The opinion of the court was delivered by: RICHEY
Before the Court is the defendants' Motion to Dismiss, opposition thereto presented by the court-appointed counsel for the plaintiff, and supplemental memoranda. For the reasons stated below, the Court has today issued an Order granting the defendants' Motion to Dismiss.
The defendant has moved to dismiss the complaint for lack of subject matter jurisdiction. The defendant contends that the complaint in this action was untimely filed under the governing statute, 5 U.S.C. § 7703(b)(2), and the applicable regulations, 5 C.F.R. § 1201.173. The Court agrees.
The jurisdictional facts are not in dispute. On September 4, 1981, the plaintiff was removed from her GS-6 secretary position at the Maritime Administration in the Department of Transportation. Plaintiff appealed her termination to the Merit Systems Protection Board ("MSPB"). In this appeal the plaintiff alleged that the decision was arbitrary and capricious, that it was a form of prohibited discrimination on the basis of race, sex, and age, and that it was a prohibited form of reprisal against the plaintiff. On August 2, 1982, the MSPB presiding officer sustained the decision to remove the plaintiff. The plaintiff sought judicial review of this decision in the United States Court of Appeals for the District of Columbia Circuit.
In an unpublished opinion, the Court of Appeals determined that the presiding officer's decision contained erroneous instructions regarding how the plaintiff could obtain judicial review of that decision. The Court "remanded [the case] to the Board so that it may enter a fresh order on the basis of which Ms. King may bring a timely action in the District Court." King v. Merit Systems Protection Board, App. No. 82-2171 (D.C. Cir. May 19, 1983).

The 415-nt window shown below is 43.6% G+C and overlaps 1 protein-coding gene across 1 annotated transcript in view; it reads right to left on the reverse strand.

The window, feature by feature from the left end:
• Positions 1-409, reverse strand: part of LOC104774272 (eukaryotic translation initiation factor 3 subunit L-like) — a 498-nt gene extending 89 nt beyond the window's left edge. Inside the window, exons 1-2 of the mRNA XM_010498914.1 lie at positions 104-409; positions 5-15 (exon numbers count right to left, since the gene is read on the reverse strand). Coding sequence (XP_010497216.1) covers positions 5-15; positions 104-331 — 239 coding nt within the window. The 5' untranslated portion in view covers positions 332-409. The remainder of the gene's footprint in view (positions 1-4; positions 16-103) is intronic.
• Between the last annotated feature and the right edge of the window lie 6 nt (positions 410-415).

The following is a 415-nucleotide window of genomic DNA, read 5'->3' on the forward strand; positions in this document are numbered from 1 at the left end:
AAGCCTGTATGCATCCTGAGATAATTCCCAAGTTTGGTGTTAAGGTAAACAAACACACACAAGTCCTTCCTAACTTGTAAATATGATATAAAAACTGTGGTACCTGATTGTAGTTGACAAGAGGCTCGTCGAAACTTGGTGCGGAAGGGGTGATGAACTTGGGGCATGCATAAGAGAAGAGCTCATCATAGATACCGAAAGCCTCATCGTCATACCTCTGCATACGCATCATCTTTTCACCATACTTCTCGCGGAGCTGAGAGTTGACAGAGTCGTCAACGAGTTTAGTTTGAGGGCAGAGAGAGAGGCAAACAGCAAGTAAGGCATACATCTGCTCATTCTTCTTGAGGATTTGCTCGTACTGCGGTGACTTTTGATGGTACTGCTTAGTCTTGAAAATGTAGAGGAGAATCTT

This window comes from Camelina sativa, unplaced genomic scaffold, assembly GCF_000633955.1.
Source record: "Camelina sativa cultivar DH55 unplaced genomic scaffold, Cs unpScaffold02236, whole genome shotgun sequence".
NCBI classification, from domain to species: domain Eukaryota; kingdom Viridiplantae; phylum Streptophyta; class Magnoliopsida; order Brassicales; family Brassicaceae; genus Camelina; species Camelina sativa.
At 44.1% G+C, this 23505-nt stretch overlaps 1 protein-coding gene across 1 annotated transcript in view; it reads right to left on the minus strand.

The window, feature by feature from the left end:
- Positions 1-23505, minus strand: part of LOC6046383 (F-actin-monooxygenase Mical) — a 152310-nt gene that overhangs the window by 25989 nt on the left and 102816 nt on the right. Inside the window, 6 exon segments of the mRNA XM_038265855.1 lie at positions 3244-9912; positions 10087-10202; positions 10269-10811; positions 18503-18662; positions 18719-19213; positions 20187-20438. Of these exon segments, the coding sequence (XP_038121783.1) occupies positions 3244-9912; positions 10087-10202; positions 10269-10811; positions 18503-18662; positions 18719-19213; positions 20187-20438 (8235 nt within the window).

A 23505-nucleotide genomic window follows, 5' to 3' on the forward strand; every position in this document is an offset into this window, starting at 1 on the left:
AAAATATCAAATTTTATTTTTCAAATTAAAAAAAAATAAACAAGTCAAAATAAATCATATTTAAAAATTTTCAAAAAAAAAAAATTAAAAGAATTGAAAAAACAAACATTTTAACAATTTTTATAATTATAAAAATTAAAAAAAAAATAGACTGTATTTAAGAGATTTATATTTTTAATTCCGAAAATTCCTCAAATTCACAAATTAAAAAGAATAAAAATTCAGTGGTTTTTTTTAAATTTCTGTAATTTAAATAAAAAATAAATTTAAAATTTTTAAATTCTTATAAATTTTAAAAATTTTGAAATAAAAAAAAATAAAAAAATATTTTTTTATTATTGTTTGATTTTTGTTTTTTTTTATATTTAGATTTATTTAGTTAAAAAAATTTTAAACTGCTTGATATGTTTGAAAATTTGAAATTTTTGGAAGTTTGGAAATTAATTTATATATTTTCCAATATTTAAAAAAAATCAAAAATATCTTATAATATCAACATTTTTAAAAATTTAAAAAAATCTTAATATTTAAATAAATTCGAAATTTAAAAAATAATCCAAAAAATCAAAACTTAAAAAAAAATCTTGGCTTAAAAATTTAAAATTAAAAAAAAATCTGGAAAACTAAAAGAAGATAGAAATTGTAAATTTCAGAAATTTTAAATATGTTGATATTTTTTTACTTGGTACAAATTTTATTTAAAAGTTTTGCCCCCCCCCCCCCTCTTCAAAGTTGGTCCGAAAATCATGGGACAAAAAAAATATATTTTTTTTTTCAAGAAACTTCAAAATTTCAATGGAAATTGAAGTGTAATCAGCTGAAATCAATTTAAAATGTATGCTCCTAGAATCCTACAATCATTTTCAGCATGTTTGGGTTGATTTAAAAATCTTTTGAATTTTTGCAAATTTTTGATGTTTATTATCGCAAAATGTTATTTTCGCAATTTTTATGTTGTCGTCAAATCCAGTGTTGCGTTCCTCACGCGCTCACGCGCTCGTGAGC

On July 19, 1983, the MSPB presiding officer reissued the earlier decision with an amended notice detailing how the plaintiff could obtain judicial review. Although issued on July 19, 1983, the amended notice stated that "it will become a final decision of the Merit Systems Protection Board on August 23, 1983", unless a petition for review shall have been filed with the MSPB. Because the sole purpose of the remand was to instruct the plaintiff as to the proper method of obtaining judicial review, the amended notice was very clear in those instructions:
If [plaintiff] wishes to pursue a claim of discrimination in court, the action must be filed in the district court, claiming discrimination, no later than 30 days after the date shown above [August 23, 1983], upon which this initial decision becomes final, or, if petitions for agency review have been filed, no later than 30 days after a final administrative decision.
Notwithstanding any other provision of law, all cases decided under 5 U.S.C. 7702 must be filed within 30 days after the individual received notice of the judicially reviewable action.
In the present case, because the final decision date was designated to be August 24, 1983, more than a month after the actual decision on remand, the plaintiff had to file her complaint in this Court by September 22, 1983. In fact, the plaintiff filed her complaint on September 23, 1983, one day late. The defendants contend that this untimely filing deprives the Court of jurisdiction.
The plaintiff admits that this filing is one day late. Despite her late filing, more than sixty days after the MSPB decision, and more than thirty days from the date the decision was to become a final decision, the plaintiff claims that the statutory time limit ...